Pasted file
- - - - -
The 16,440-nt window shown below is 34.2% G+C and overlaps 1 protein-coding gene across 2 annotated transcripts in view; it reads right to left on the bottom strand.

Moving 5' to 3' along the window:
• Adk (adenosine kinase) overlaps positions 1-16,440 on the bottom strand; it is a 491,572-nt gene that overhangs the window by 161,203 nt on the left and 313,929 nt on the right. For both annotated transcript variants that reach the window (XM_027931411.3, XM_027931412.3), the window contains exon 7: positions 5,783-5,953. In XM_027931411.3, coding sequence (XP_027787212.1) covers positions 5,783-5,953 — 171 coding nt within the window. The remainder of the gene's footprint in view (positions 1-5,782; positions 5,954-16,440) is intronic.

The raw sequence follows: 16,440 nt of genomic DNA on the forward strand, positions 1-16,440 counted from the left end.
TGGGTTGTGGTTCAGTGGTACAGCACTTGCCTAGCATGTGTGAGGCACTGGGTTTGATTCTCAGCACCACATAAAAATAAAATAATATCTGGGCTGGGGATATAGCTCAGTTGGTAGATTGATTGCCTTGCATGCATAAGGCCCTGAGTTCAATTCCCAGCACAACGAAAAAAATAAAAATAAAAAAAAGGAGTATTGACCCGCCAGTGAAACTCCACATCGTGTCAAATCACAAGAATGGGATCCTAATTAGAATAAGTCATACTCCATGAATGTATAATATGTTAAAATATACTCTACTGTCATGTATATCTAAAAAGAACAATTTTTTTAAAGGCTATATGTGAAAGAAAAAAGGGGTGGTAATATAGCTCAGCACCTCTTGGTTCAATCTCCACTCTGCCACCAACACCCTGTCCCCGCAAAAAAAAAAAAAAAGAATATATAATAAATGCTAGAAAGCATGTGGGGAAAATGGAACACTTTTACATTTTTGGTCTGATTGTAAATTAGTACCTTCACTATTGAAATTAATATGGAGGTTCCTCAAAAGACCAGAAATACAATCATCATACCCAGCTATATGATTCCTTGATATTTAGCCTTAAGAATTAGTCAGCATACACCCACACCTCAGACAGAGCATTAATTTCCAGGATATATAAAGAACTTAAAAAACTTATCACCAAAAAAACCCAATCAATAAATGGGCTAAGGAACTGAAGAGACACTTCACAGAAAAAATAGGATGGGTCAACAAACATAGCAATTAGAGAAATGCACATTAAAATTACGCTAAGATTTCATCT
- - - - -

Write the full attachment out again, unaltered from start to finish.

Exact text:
The 16,440-nt window shown below is 34.2% G+C and overlaps 1 protein-coding gene across 2 annotated transcripts in view; it reads right to left on the bottom strand.

Moving 5' to 3' along the window:
• Adk (adenosine kinase) overlaps positions 1-16,440 on the bottom strand; it is a 491,572-nt gene that overhangs the window by 161,203 nt on the left and 313,929 nt on the right. For both annotated transcript variants that reach the window (XM_027931411.3, XM_027931412.3), the window contains exon 7: positions 5,783-5,953. In XM_027931411.3, coding sequence (XP_027787212.1) covers positions 5,783-5,953 — 171 coding nt within the window. The remainder of the gene's footprint in view (positions 1-5,782; positions 5,954-16,440) is intronic.

The raw sequence follows: 16,440 nt of genomic DNA on the forward strand, positions 1-16,440 counted from the left end.
TGGGTTGTGGTTCAGTGGTACAGCACTTGCCTAGCATGTGTGAGGCACTGGGTTTGATTCTCAGCACCACATAAAAATAAAATAATATCTGGGCTGGGGATATAGCTCAGTTGGTAGATTGATTGCCTTGCATGCATAAGGCCCTGAGTTCAATTCCCAGCACAACGAAAAAAATAAAAATAAAAAAAAGGAGTATTGACCCGCCAGTGAAACTCCACATCGTGTCAAATCACAAGAATGGGATCCTAATTAGAATAAGTCATACTCCATGAATGTATAATATGTTAAAATATACTCTACTGTCATGTATATCTAAAAAGAACAATTTTTTTAAAGGCTATATGTGAAAGAAAAAAGGGGTGGTAATATAGCTCAGCACCTCTTGGTTCAATCTCCACTCTGCCACCAACACCCTGTCCCCGCAAAAAAAAAAAAAAAGAATATATAATAAATGCTAGAAAGCATGTGGGGAAAATGGAACACTTTTACATTTTTGGTCTGATTGTAAATTAGTACCTTCACTATTGAAATTAATATGGAGGTTCCTCAAAAGACCAGAAATACAATCATCATACCCAGCTATATGATTCCTTGATATTTAGCCTTAAGAATTAGTCAGCATACACCCACACCTCAGACAGAGCATTAATTTCCAGGATATATAAAGAACTTAAAAAACTTATCACCAAAAAAACCCAATCAATAAATGGGCTAAGGAACTGAAGAGACACTTCACAGAAAAAATAGGATGGGTCAACAAACATAGCAATTAGAGAAATGCACATTAAAATTACGCTAAGATTTCATCT